FASB’s new accounting standard will have a significant effect on financial statements. Financial institutions must educate their investors and shareholders about how CECL-driven disclosure and reporting changes could potentially alter the bottom line.
The current expected credit loss (CECL) accounting standard addresses the most significant estimate on a bank’s balance sheet, and requires assessment for expected credit losses for arguably the largest share of a bank’s assets. While the adoption of the CECL standard is still a couple of years away, banks have already started their implementation efforts, focusing on methodology. Disclosure and reporting, however, have not been given much consideration.
Before we delve further into this issue, let’s consider, for a moment, the tremendous size of the market to which CECL’s rules will apply. In 2016, just for commercial banks, savings banks and credit unions, the aggregate amount of loan and lease receivables and HTM securities was almost $10.6 trillion. For context, Germany’s nominal GDP as of 2016 was $3.4 trillion. What’s more, CECL applies to all entities holding financial assets and net investment in leases that are not accounted for at fair value through net income.
Some of the most important decisions banks must make before the CECL adoption date are related to the financial reporting requirements. According to the Financial Accounting Standards Board (FASB), “the main objective of the CECL standard is to provide financial statements users with more decision useful information about the expected credit losses.”
Providing relevant disclosures that are detailed enough to achieve this objective may be a daunting task, due to operational challenges and the fact that a bank’s best estimate of expected credit losses can be subjective. Moreover, investors and shareholders could also be facing challenges in navigating quantitative and qualitative information, and in comparing various methodologies allowable under CECL.
While the earliest standard adoption date is still two years away, the focus on expected CECL impact is reflected in the many quarterly earnings calls where CECL is already being routinely discussed. The level of detail management reveals about CECL implementation efforts and the standard’s expected impact on financials could vary significantly, making it difficult for the industry as a whole to achieve transparency and comparability.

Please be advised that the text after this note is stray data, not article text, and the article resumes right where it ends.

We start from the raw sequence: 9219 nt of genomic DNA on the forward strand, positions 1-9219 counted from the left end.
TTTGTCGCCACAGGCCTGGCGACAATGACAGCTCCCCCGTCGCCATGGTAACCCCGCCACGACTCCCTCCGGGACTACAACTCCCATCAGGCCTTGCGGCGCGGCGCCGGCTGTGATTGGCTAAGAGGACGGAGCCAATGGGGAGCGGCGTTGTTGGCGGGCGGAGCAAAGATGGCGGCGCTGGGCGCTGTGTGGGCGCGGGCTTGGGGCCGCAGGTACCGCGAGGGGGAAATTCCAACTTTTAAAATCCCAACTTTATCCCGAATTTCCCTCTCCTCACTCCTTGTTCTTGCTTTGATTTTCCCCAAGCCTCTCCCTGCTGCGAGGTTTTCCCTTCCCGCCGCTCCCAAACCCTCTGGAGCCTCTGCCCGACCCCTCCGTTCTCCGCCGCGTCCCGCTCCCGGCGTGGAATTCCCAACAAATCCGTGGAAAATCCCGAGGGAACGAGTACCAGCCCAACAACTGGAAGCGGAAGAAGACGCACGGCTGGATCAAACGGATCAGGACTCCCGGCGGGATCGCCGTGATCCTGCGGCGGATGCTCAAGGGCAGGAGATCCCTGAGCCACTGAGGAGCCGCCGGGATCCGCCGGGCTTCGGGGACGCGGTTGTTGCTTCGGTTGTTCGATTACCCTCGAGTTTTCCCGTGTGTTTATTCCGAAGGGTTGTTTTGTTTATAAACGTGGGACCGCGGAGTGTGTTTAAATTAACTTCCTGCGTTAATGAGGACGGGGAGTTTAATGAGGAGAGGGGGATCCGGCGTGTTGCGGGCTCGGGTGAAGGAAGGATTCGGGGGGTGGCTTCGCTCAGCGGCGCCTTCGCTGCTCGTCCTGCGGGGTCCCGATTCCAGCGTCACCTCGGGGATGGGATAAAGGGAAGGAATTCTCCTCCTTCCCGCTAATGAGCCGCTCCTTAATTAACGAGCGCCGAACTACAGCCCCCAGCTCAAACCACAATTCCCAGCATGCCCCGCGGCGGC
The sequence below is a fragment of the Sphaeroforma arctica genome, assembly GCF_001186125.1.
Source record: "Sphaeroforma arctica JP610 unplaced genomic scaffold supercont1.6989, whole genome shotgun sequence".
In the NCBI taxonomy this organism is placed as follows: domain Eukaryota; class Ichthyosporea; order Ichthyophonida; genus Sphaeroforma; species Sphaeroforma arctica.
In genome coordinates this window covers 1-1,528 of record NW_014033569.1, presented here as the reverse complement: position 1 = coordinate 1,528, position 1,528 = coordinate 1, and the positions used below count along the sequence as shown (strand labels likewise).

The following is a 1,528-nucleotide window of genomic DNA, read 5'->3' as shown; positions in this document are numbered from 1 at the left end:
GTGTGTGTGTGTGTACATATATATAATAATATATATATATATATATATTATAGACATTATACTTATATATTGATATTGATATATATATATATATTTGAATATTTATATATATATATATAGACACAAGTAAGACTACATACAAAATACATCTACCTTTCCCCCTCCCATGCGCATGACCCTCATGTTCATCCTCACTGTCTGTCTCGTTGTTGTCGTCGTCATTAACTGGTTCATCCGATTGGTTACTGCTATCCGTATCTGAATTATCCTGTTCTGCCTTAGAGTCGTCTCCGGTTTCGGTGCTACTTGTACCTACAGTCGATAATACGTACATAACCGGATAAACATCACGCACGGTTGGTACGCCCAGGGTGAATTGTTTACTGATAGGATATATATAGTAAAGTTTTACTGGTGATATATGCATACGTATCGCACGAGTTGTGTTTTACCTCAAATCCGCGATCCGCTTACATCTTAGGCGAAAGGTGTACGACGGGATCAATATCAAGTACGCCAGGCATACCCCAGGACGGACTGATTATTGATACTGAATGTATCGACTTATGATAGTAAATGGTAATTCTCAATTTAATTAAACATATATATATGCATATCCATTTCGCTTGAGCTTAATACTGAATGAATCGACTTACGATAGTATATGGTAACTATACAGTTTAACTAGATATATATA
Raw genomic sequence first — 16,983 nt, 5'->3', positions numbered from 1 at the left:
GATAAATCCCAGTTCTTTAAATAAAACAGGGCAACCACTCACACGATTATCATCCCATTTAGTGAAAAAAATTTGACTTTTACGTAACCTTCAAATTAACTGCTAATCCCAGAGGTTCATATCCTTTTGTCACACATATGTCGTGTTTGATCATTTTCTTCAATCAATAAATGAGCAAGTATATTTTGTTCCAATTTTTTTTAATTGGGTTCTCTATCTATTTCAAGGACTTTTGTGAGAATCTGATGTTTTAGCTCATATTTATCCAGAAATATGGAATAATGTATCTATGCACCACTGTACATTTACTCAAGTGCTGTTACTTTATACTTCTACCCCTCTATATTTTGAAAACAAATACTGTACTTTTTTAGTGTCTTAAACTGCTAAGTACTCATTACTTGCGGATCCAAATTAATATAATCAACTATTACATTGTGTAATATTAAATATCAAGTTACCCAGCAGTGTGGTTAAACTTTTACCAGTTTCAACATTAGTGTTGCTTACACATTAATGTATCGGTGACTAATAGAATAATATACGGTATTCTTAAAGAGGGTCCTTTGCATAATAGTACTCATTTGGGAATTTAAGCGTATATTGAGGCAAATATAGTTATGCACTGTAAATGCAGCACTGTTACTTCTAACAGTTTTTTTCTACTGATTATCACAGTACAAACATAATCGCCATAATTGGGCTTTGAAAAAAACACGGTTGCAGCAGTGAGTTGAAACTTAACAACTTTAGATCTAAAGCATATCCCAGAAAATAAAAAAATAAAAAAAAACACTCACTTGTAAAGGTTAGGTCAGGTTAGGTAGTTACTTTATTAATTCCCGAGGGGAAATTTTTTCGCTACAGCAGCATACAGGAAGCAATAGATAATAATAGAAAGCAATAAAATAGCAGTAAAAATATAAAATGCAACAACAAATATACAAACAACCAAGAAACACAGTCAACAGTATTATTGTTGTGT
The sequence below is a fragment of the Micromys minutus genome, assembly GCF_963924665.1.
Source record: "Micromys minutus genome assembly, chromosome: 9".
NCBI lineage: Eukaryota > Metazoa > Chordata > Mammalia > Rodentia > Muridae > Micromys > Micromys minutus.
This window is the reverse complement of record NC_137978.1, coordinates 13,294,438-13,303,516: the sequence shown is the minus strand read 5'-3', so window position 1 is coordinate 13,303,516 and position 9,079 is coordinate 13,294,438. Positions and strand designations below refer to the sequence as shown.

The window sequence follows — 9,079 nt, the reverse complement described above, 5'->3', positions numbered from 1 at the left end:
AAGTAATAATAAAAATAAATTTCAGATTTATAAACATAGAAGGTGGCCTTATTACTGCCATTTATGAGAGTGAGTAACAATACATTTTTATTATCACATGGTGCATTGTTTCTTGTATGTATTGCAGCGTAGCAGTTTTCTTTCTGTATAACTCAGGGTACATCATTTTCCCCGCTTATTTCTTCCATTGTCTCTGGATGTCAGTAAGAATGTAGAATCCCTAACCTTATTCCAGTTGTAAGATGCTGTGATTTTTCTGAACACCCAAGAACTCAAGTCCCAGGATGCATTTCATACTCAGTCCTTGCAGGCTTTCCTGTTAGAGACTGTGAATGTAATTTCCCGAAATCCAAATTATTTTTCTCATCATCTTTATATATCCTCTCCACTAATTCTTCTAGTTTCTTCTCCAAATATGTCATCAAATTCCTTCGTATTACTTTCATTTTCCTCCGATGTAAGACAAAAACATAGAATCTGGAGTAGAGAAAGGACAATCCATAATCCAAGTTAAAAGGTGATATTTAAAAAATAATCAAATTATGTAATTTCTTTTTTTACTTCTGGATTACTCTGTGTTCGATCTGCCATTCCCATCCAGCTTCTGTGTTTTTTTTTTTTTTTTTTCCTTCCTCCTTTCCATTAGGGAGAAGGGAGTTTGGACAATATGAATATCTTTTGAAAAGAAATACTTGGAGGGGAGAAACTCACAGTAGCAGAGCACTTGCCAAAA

Let’s now discuss some of the CECL pre-adoption disclosures that financial statements preparers could consider during the implementation phase.
Disclosure Requirements in Early Implementation Stages
While CECL allowance can be measured with various methodologies, the credit loss estimate should be based on historical credit loss experience reflective of the contractual asset life, adjusted for current conditions and reasonable and supportable forecasts. The new standard aims to achieve earlier, more timely recognition and reporting of credit losses.
However, potential comparability issues arise when various expected credit loss (ECL) estimate methodologies are coupled with the subjectivity inherent in considering forward-looking information. The disclosures provided to support the recorded allowances could differ significantly among peer institutions, and this variation could lead to relevant information being obscured and users being overwhelmed with details.
To ensure that institutions can comply with CECL requirements (both in substance and in form), disclosures need to be considered at the beginning of CECL implementation and revisited throughout the process.
The transition from incurred to expected loss methodology could also significantly impact retained earnings. Entities should therefore consider communicating proactively about the change in calculations before CECL’s effective implementation date. These disclosures will help mitigate or avoid any panic or “emotional reactions” when the first financials are released using the new methodology.
CECL vs. Incurred Loss: Disclosure Differences
Under today’s incurred loss standards, certain performance indicators directly correlate with changes in reserves. For example, increases in past due or non-pass-rated loans generally correlate with an increase in the allowance.
In contrast, under CECL, it is possible that similar changes will not result in the same directional change in allowance; indeed, depending on the significance of other components of the ECL, the allowance could even move in the opposite direction. For example, when assessing period-over-period drivers of the allowance changes, while there may be an increase in delinquencies, these could still be lower than previously expected, causing the allowance to decrease compared to the prior period.
Updates to more optimistic forecasts could have the same effect. To make sense of CECL allowance changes, management should invest in the methodological and operational ability to isolate each of the allowance components and their related contribution to the total amount/change.
The presentation of amortized cost (based on vintage and credit quality indicators) is one significant CECL disclosure requirement for the public business entities. This information might not have been collected previously, but must be under CECL.
For example, origination, modification and maturity dates have not traditionally been required for estimating credit loss reserves. This and other data gaps must be revealed as part of every firm’s CECL readiness assessment, which is intended to provide management with enough time to start collecting and putting this information to use. If the required data is not collected for the relevant historical periods, entities will not be able to disclose five-year history (which is mandatory for the vintage disclosure) in their 2020 financials.